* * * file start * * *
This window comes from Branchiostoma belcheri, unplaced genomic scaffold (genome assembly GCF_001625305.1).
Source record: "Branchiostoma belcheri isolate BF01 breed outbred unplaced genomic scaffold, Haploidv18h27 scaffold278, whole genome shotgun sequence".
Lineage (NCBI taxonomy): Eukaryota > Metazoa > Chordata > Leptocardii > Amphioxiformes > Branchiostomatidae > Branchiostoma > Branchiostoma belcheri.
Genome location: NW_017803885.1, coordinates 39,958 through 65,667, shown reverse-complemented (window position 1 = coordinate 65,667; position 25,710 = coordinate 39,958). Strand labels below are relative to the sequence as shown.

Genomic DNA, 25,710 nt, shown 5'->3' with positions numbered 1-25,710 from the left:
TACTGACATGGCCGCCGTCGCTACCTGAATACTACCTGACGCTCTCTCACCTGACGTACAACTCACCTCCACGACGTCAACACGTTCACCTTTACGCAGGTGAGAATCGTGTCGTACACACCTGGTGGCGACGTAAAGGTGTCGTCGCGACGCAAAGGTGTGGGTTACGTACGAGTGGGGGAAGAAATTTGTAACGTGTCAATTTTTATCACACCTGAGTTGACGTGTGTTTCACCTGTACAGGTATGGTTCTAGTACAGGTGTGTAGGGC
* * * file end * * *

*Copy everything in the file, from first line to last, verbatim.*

This window comes from Branchiostoma belcheri, unplaced genomic scaffold (genome assembly GCF_001625305.1).
Source record: "Branchiostoma belcheri isolate BF01 breed outbred unplaced genomic scaffold, Haploidv18h27 scaffold278, whole genome shotgun sequence".
Lineage (NCBI taxonomy): Eukaryota > Metazoa > Chordata > Leptocardii > Amphioxiformes > Branchiostomatidae > Branchiostoma > Branchiostoma belcheri.
Genome location: NW_017803885.1, coordinates 39,958 through 65,667, shown reverse-complemented (window position 1 = coordinate 65,667; position 25,710 = coordinate 39,958). Strand labels below are relative to the sequence as shown.

Genomic DNA, 25,710 nt, shown 5'->3' with positions numbered 1-25,710 from the left:
TACTGACATGGCCGCCGTCGCTACCTGAATACTACCTGACGCTCTCTCACCTGACGTACAACTCACCTCCACGACGTCAACACGTTCACCTTTACGCAGGTGAGAATCGTGTCGTACACACCTGGTGGCGACGTAAAGGTGTCGTCGCGACGCAAAGGTGTGGGTTACGTACGAGTGGGGGAAGAAATTTGTAACGTGTCAATTTTTATCACACCTGAGTTGACGTGTGTTTCACCTGTACAGGTATGGTTCTAGTACAGGTGTGTAGGGC